Have you ever published your code only to find pesky
console.log statements littering your web application? These can be problematic for several reasons...
- It is embarassing to have logs in the console
- It can slow down the page's performance
- It causes bugs in IE8/9 when the devtools are not open
So then, what are some ways you can protect yourself from all those logs?
1: Manual Removal
The lowest tech solution is to go through your code-base and manually remove all instances of
console statements. This includes variations such as
consolestatements are completely removed from the code base and are not slowing down the system or increasing code size.
- Manually removing these statements can be laborious and annoying
- You may want to leave some
consolestatements to help track down issues during development
This doesn't really remove
console statements from your code, but by using a linting tool it can help you identify where they are and possibly stop your build process.
JSLint/JSHint have a
devel option that you can turn on and off. The intent of
devel is to define globals (
console, etc) and allow you to use those during development. The idea is to turn off this setting when building to production to pinpoint areas of concern.
If you use ESLint, the
no-console has the same effect. It will disallow the use of
- It will enable you to isolate where your
consolestatements are in your codebase
- You can change this JSLint/JSHint/ESLint option between your development and production build process
- There is still a manual process of removing the
3: Monkey Patching
The following code snippet is a console monkey patch from the HTML5 Boilerplate.
This code overrides the native
console object with
noop methods (functions that don't do anything). If
console doesn't exist then a mock version is created.
- Monkey Patching is very easy to implement and takes minimal time to implement
consolestatements are still present in the code causing slower processing and increasing overall file-size
4: Using a Library
Accidentally leaving extra
console object. His library provides a cross-browser way to provide logging. It passes through natively supported functions and also falls-back accordingly.
In addition, each method has an associated debug level associated with it. The nice thing about this is that you can control how much or little you want to see in your console. For example, if you don't want to see any logging then you can specify a debug level of zero...
debug.setLevel( 0 );
- Provides a nice abstration layer around the
console, which isn't supported in all browsers
- Enables different levels of debug messages
- Will collect logging results (even if
debug.setLevel( 0 )), allowing you to open the console and "replay" previous log statements
- You can redirect where the logs are displayed (Firebug Lite, inline logging, etc...) by using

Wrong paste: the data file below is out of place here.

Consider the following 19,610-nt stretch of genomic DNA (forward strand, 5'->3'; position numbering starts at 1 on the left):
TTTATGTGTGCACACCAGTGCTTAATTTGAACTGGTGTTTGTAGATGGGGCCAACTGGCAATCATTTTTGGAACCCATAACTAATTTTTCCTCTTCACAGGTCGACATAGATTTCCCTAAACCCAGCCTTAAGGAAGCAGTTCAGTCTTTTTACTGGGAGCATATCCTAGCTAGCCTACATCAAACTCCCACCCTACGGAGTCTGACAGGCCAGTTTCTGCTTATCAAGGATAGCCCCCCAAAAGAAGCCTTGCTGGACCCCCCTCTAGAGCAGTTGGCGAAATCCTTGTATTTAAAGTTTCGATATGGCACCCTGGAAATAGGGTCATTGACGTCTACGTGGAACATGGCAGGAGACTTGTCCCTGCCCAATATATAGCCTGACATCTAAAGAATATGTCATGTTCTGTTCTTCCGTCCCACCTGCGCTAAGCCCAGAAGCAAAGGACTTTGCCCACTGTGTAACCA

- Even if you set debug level zero, the statements still remain in the source code and can clutter and impede performance
5: Using UglifyJS
You can also remove
The Gist of the technique is that you'd include the statement
if (typeof DEBUG === 'undefined') DEBUG = true; in your application somewhere and then prepend
DEBUG to your
console statements, e.g.
DEBUG && console.log("test");
When you are in the development
DEBUG won't be defined and so
DEBUG will be defined to
true, therefore, the
console statements will execute.
However, if you tell Uglify2 to compress and define
false then the minifer will clean up and remove the statements that can not execute.
- You can integrate this as part of your build process
- You can choose to keep some of the console statements by not prepending
- You are only chaning the build output
- The console statements will be completely removed
- This technique may not work with all minification tools
- It is a little cumbersome to add the addition
NOTE: Since writting this blog post, Mihai Bazon (@mcbazon) has added a new option to the Uglify2 minifer (
drop_console) that will discard calls to
console.*functions! Thanks Mihai ;)
6: Using Grunt
Eric Hynds (@erichynds) has created the grunt-remove-logging task to remove unwanted
There are several options you can provide the task, such as:
replaceWith- Value to replace logging statement
namespace- Object logging methods are attached to
methods- Array of method names to remove
There are some times when you actually might want some log statements to keep around. In that case you can append your code with
/*RemoveLogging:skip*/ to let
grunt-remove-logging know that you want to skip (not delete) that log statement.
console.log statements littered throughout.
In order to use the
grunt-remove-task, you'd install it (
npm install grunt-remove-logging --save-dev) and then include it in your
Gruntfile.js like the following...
And then once you run grunt from the command-line you'll get console-free output like the following...
Note: If this task doesn't quite fit your needs, there is another Grunt task called grunt-strip written by Jarrod Overson (@jsoverson) that you might find interesting.
- You can integrate this as part of your build process
- You can choose to keep some of the console statements if you have a need
- You aren't overriding existing code, but modifying the origional source code, but only the built version
- The empty removed statements will get cleaned up by the minification process (Uglify2, etc)
- This relies on using Grunt as your automation tool
If you are anything like me, you've accidentally left a
console.log statement in your production code. By using one of the above techiques hopefully you can reduce keep this from happening again.
If you know of any other techniques, please feel free to add a comment and share. Thanks!